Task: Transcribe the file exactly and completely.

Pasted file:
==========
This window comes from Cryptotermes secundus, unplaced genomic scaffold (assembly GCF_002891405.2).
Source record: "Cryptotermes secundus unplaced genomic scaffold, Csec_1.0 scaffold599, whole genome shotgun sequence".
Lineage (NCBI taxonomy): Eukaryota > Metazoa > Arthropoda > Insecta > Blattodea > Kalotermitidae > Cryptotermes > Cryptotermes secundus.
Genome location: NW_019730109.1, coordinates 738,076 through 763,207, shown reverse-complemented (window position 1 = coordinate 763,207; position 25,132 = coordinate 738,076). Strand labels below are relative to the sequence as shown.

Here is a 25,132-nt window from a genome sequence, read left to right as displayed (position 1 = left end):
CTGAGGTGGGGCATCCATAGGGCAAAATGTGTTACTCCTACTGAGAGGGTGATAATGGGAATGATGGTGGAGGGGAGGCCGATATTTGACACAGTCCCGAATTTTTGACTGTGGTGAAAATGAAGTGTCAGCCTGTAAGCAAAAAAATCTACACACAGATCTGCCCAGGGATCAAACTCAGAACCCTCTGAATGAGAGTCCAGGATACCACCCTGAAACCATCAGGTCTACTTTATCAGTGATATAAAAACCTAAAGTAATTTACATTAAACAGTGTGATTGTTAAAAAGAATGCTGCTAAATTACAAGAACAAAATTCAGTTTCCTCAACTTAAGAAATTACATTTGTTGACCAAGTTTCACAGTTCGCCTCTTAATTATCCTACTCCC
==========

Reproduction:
This window comes from Cryptotermes secundus, unplaced genomic scaffold (assembly GCF_002891405.2).
Source record: "Cryptotermes secundus unplaced genomic scaffold, Csec_1.0 scaffold599, whole genome shotgun sequence".
Lineage (NCBI taxonomy): Eukaryota > Metazoa > Arthropoda > Insecta > Blattodea > Kalotermitidae > Cryptotermes > Cryptotermes secundus.
Genome location: NW_019730109.1, coordinates 738,076 through 763,207, shown reverse-complemented (window position 1 = coordinate 763,207; position 25,132 = coordinate 738,076). Strand labels below are relative to the sequence as shown.

Here is a 25,132-nt window from a genome sequence, read left to right as displayed (position 1 = left end):
CTGAGGTGGGGCATCCATAGGGCAAAATGTGTTACTCCTACTGAGAGGGTGATAATGGGAATGATGGTGGAGGGGAGGCCGATATTTGACACAGTCCCGAATTTTTGACTGTGGTGAAAATGAAGTGTCAGCCTGTAAGCAAAAAAATCTACACACAGATCTGCCCAGGGATCAAACTCAGAACCCTCTGAATGAGAGTCCAGGATACCACCCTGAAACCATCAGGTCTACTTTATCAGTGATATAAAAACCTAAAGTAATTTACATTAAACAGTGTGATTGTTAAAAAGAATGCTGCTAAATTACAAGAACAAAATTCAGTTTCCTCAACTTAAGAAATTACATTTGTTGACCAAGTTTCACAGTTCGCCTCTTAATTATCCTACTCCC